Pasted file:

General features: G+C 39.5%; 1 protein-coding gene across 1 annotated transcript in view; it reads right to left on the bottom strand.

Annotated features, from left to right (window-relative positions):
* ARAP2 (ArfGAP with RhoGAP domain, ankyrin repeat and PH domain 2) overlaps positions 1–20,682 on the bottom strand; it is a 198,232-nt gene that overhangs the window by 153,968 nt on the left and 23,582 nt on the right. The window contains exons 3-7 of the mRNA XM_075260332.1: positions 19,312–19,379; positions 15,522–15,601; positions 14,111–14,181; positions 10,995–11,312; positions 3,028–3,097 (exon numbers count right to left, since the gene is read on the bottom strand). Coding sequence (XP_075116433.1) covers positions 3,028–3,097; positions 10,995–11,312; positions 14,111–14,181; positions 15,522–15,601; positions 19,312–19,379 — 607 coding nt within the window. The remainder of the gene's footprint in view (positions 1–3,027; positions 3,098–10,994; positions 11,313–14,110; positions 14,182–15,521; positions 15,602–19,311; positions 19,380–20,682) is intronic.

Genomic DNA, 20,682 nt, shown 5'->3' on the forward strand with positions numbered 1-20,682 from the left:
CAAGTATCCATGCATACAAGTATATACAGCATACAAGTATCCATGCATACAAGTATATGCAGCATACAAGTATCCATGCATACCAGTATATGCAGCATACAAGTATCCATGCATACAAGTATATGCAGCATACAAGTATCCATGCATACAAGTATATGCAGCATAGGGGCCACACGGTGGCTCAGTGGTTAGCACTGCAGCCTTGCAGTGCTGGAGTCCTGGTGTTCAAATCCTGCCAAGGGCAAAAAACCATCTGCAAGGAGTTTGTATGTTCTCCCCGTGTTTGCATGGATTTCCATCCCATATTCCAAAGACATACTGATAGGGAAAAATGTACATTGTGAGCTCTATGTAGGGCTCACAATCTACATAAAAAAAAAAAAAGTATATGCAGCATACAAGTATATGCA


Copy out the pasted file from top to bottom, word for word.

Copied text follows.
General features: G+C 39.5%; 1 protein-coding gene across 1 annotated transcript in view; it reads right to left on the bottom strand.

Annotated features, from left to right (window-relative positions):
* ARAP2 (ArfGAP with RhoGAP domain, ankyrin repeat and PH domain 2) overlaps positions 1–20,682 on the bottom strand; it is a 198,232-nt gene that overhangs the window by 153,968 nt on the left and 23,582 nt on the right. The window contains exons 3-7 of the mRNA XM_075260332.1: positions 19,312–19,379; positions 15,522–15,601; positions 14,111–14,181; positions 10,995–11,312; positions 3,028–3,097 (exon numbers count right to left, since the gene is read on the bottom strand). Coding sequence (XP_075116433.1) covers positions 3,028–3,097; positions 10,995–11,312; positions 14,111–14,181; positions 15,522–15,601; positions 19,312–19,379 — 607 coding nt within the window. The remainder of the gene's footprint in view (positions 1–3,027; positions 3,098–10,994; positions 11,313–14,110; positions 14,182–15,521; positions 15,602–19,311; positions 19,380–20,682) is intronic.

Genomic DNA, 20,682 nt, shown 5'->3' on the forward strand with positions numbered 1-20,682 from the left:
CAAGTATCCATGCATACAAGTATATACAGCATACAAGTATCCATGCATACAAGTATATGCAGCATACAAGTATCCATGCATACCAGTATATGCAGCATACAAGTATCCATGCATACAAGTATATGCAGCATACAAGTATCCATGCATACAAGTATATGCAGCATAGGGGCCACACGGTGGCTCAGTGGTTAGCACTGCAGCCTTGCAGTGCTGGAGTCCTGGTGTTCAAATCCTGCCAAGGGCAAAAAACCATCTGCAAGGAGTTTGTATGTTCTCCCCGTGTTTGCATGGATTTCCATCCCATATTCCAAAGACATACTGATAGGGAAAAATGTACATTGTGAGCTCTATGTAGGGCTCACAATCTACATAAAAAAAAAAAAAGTATATGCAGCATACAAGTATATGCA